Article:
Dandong (China) (AFP) – After a sanctions-driven hiatus, dozens of North Korean women are again cutting cloth, pedalling sewing machines and manning production lines at a garment factory in a Chinese city buoyed by hopes of peace across the border.
The workshop had been silent for months, whipsawed by United Nations sanctions that sent North Korean workers home, but machines have sprung back to life in the trade gateway of Dandong as tensions ease on the Korean peninsula.
Beijing, an old ally of Pyongyang, has officially shown no signs of lifting the punishing UN measures, but President Xi Jinping’s embrace of his younger North Korean counterpart, Kim Jong Un, has provided breathing room to businesses and traders in the border city.
Many businessmen are now looking ahead to the fortune they hope to make should US President Donald Trump’s summit with Kim on Tuesday in Singapore lead to the lifting of sanctions.
The city of 2.4 million bet its economy on commerce with the North, emerging as the main artery for bilateral trade trucked back and forth across the Yalu River separating the two Cold War-era allies.
But the economy has been in the doldrums since the UN punished Pyongyang for its nuclear and missile tests last year, squeezing trade in coal, seafood, textiles and other commodities, while forcing a portion of its cheap North Korean workforce to return home.
“We are just doing some small business, we don’t understand the politics but we have been majorly impacted,” a manager of the garment factory surnamed Tian told AFP.
Today things are looking up: curious Chinese tourists are returning, housing prices are jumping, and some traders have learned how to work around sanctions.
“Most of my buyers are businessmen from southern China. They think they will do business with the North,” said Yue Yue, a realtor selling apartments overlooking the Yalu.
“We have sold a year’s worth of apartments in one month’s time,” she said.
– Signs of life –
North Koreans, with their tell-tale lapel pins bearing images of past leaders, have returned to Dandong.
At the city’s lone border crossing, dozens milled about with bags bulging as they waited for a bus home.
Chinese tourist Liu led a group of seven friends the other way, back to China.
“We wanted to see what North Korea is like, how far it has developed,” said the man in his sixties, after two days of sightseeing in Sinuiju across the border.
The group from northern China booked their tour after Kim visited Beijing in March. The entertainment provided by their hotel included a screening of “The Flower Girl”, written by Kim’s grandfather, Kim Il Sung.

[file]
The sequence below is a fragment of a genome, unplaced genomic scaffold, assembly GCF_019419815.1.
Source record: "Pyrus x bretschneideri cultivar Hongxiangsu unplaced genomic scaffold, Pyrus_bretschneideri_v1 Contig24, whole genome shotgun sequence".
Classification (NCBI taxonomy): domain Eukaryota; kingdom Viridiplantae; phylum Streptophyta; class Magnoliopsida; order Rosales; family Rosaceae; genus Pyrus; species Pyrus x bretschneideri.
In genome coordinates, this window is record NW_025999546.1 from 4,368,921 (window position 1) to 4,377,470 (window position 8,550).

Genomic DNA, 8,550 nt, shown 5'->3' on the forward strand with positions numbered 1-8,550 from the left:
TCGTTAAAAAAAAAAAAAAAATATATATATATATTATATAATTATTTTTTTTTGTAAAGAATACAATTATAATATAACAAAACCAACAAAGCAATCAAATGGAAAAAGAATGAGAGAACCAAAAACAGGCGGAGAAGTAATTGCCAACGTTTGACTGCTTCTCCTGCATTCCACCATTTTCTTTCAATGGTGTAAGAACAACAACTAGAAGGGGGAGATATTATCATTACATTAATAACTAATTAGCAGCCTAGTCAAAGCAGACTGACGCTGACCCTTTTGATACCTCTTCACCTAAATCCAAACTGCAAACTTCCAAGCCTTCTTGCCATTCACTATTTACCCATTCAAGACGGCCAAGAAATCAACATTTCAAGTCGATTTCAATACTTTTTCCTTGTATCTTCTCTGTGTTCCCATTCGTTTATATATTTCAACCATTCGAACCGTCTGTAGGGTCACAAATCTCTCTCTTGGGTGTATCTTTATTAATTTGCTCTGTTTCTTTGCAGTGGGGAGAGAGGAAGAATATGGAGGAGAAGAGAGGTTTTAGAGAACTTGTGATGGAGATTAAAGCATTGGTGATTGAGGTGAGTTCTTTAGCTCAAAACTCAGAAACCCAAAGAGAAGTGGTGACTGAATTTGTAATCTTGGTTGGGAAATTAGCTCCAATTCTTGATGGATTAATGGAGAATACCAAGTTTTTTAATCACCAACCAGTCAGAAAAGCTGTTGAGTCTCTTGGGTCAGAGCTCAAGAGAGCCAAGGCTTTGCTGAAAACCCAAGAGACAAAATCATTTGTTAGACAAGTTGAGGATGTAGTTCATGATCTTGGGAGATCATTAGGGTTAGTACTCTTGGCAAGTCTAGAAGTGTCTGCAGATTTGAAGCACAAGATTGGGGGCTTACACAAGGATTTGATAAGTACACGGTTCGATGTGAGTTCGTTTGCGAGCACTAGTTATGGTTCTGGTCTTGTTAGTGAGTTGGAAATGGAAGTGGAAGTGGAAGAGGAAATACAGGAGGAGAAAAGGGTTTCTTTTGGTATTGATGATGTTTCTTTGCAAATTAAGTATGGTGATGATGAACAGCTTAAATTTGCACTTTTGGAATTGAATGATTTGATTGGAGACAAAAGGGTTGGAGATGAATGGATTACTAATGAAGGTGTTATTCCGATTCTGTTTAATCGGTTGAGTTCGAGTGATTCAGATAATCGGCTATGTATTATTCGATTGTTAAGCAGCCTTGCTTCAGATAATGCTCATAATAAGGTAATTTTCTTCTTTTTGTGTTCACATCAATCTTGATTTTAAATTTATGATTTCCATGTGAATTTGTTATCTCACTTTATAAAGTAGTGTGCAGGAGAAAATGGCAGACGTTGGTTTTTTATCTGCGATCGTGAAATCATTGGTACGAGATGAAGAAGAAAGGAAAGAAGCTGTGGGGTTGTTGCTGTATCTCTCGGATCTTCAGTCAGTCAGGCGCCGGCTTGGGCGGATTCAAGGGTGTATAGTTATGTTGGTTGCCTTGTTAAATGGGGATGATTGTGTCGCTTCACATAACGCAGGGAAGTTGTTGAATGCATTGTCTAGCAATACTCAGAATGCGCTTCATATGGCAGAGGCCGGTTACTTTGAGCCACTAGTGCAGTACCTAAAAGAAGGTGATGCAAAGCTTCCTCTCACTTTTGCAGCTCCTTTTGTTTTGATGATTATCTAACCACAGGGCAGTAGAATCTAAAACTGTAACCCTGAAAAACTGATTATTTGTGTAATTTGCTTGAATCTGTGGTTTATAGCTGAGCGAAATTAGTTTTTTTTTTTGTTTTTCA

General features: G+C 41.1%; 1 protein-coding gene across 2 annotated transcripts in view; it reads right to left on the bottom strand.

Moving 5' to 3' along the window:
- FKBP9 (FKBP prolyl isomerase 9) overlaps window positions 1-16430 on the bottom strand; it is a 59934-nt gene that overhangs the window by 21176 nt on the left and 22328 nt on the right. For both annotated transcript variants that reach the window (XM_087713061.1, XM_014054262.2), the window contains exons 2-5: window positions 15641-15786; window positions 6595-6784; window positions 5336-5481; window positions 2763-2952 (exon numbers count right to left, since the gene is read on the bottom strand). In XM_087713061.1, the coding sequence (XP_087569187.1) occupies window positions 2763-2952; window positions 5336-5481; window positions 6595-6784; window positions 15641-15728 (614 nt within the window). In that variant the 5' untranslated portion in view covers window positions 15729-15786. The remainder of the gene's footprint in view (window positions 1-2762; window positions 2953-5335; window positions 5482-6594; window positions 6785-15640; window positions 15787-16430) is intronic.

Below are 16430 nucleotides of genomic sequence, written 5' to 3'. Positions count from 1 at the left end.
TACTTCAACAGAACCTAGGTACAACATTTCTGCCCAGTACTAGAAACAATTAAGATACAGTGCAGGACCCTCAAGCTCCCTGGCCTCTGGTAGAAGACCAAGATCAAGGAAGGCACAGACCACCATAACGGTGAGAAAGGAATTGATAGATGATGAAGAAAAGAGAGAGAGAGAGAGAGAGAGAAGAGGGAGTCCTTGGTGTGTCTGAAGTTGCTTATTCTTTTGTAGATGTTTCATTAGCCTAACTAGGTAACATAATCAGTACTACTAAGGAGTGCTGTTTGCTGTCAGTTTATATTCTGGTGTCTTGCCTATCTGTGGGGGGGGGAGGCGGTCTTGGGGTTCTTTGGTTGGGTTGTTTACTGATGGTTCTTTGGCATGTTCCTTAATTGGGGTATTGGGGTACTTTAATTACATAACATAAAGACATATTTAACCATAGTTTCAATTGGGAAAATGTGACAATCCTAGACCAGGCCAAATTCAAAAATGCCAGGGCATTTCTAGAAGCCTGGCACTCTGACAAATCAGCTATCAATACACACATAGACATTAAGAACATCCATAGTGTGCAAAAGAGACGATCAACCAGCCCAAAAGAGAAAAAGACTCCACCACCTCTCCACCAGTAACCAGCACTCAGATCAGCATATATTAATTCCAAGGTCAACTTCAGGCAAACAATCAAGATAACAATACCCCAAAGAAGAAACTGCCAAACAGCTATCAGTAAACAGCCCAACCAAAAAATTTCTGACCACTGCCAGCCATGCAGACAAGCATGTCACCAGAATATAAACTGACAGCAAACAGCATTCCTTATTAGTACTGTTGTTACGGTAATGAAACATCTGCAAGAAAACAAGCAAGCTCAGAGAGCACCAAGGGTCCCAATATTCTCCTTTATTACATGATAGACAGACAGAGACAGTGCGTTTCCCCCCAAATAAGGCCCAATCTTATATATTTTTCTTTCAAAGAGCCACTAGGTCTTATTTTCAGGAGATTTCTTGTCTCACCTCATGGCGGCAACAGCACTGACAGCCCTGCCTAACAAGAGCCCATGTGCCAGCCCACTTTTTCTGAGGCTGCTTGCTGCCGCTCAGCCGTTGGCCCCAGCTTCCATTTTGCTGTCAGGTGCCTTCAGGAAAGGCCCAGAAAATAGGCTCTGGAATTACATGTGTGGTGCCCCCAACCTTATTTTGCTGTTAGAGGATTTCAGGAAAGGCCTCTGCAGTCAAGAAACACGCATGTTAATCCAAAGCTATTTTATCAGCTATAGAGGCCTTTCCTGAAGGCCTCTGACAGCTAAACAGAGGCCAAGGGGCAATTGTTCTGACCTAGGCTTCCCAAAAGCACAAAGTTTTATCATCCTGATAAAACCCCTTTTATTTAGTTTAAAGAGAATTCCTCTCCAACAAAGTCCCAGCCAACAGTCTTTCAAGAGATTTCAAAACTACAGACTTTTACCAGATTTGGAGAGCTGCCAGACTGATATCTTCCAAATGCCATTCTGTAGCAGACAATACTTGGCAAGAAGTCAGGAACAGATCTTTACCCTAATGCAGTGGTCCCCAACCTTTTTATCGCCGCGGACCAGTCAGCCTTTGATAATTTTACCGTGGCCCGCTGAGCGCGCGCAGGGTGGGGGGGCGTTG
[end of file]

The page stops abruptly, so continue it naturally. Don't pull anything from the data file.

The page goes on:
North Korean eateries are also back in business.
The marble Pyongyang Restaurant near the border crossing put on a show of ballads and dance numbers performed by North Korean women in traditional gowns on a recent night.
It reopened at the end of March, waitresses said, around the same time that Kim passed through town in his armoured train on the way to his first meeting with Xi.
The restaurant was owned by businesswoman Ma Xiaohong and the Korea National Insurance Corporation, both sanctioned by the US, until the North transferred its shares to a local guest house last year.
An employee at the guest house told AFP they served as a proxy holder. Its owner, Piao Zhehao, was unreachable across the border.
Inside, Chinese and North Korean diners recently discussed business as they picked at specialty dishes from the North.
UN sanctions required the North’s joint ventures abroad to close and China shuttered many of its businesses in January.
A North Korean businessman surnamed Kim said last month’s destruction of his country’s nuclear test site “demonstrates to the world our love of peace.”
“We are all hoping for a good outcome to the talks, no matter if we can do business or not, we are for peace,” he said.
– Hard times –
In Dandong, dozens of companies closed as trade shrivelled, with bilateral trade down 59 percent in the first four months of the year.
Two border traders estimated 400 or 500 of their competitors have closed up shop.
Some have managed to survive, but volumes have shrunk while costs have skyrocketed.
Getting products across is more complicated than before, said one businessman.
Recently returned from his factory in Sinuiju, he said power had gone out three times on his first day, and four times on the second.
“The crazy Trump’s sanctions have hit hard,” he said.
Another Chinese trader summed up the situation: “Those above have policies, we below have countermeasures.”
At the Dandong garment factory producing ski and winter apparel, two production floors whirled with activity.
Five months earlier, AFP found the factory empty and sewing machines silent as the downcast factory owner sipped tea.
Manager Tian shifted explanations when asked how she had reassembled her North Korean workforce.
They were not North Korean, she initially said. But then she told AFP they were lent by another factory, which brought them in before the UN-mandated deadline barring new workers.
As the interview ended, she disavowed the workers entirely, even though they had pointed to her office when faced with questions in Chinese they did not understand.
“Those workers outside, they belong to others, we have rented out the space,” she said. “We have got to pay rent, we can’t just leave it empty.”